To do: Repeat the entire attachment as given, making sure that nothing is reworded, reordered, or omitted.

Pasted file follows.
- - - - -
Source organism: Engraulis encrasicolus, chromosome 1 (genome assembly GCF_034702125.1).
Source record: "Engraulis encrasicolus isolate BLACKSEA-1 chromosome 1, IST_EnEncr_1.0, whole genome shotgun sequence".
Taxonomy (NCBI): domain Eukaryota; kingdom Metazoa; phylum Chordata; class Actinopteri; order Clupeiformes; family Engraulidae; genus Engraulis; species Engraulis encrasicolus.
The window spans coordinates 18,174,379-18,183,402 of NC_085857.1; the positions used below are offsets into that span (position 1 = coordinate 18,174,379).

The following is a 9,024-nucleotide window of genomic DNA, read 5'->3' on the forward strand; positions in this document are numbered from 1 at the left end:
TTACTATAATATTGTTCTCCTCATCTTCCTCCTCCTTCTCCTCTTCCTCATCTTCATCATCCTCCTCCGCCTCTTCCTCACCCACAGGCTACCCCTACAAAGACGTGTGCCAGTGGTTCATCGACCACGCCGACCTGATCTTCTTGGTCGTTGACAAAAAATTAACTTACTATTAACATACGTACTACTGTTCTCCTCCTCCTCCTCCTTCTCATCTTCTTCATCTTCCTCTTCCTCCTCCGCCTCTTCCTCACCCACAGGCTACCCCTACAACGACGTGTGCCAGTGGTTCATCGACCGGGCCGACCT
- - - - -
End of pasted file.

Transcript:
Source organism: Engraulis encrasicolus, chromosome 1 (genome assembly GCF_034702125.1).
Source record: "Engraulis encrasicolus isolate BLACKSEA-1 chromosome 1, IST_EnEncr_1.0, whole genome shotgun sequence".
Taxonomy (NCBI): domain Eukaryota; kingdom Metazoa; phylum Chordata; class Actinopteri; order Clupeiformes; family Engraulidae; genus Engraulis; species Engraulis encrasicolus.
The window spans coordinates 18,174,379-18,183,402 of NC_085857.1; the positions used below are offsets into that span (position 1 = coordinate 18,174,379).

The following is a 9,024-nucleotide window of genomic DNA, read 5'->3' on the forward strand; positions in this document are numbered from 1 at the left end:
TTACTATAATATTGTTCTCCTCATCTTCCTCCTCCTTCTCCTCTTCCTCATCTTCATCATCCTCCTCCGCCTCTTCCTCACCCACAGGCTACCCCTACAAAGACGTGTGCCAGTGGTTCATCGACCACGCCGACCTGATCTTCTTGGTCGTTGACAAAAAATTAACTTACTATTAACATACGTACTACTGTTCTCCTCCTCCTCCTCCTTCTCATCTTCTTCATCTTCCTCTTCCTCCTCCGCCTCTTCCTCACCCACAGGCTACCCCTACAACGACGTGTGCCAGTGGTTCATCGACCGGGCCGACCT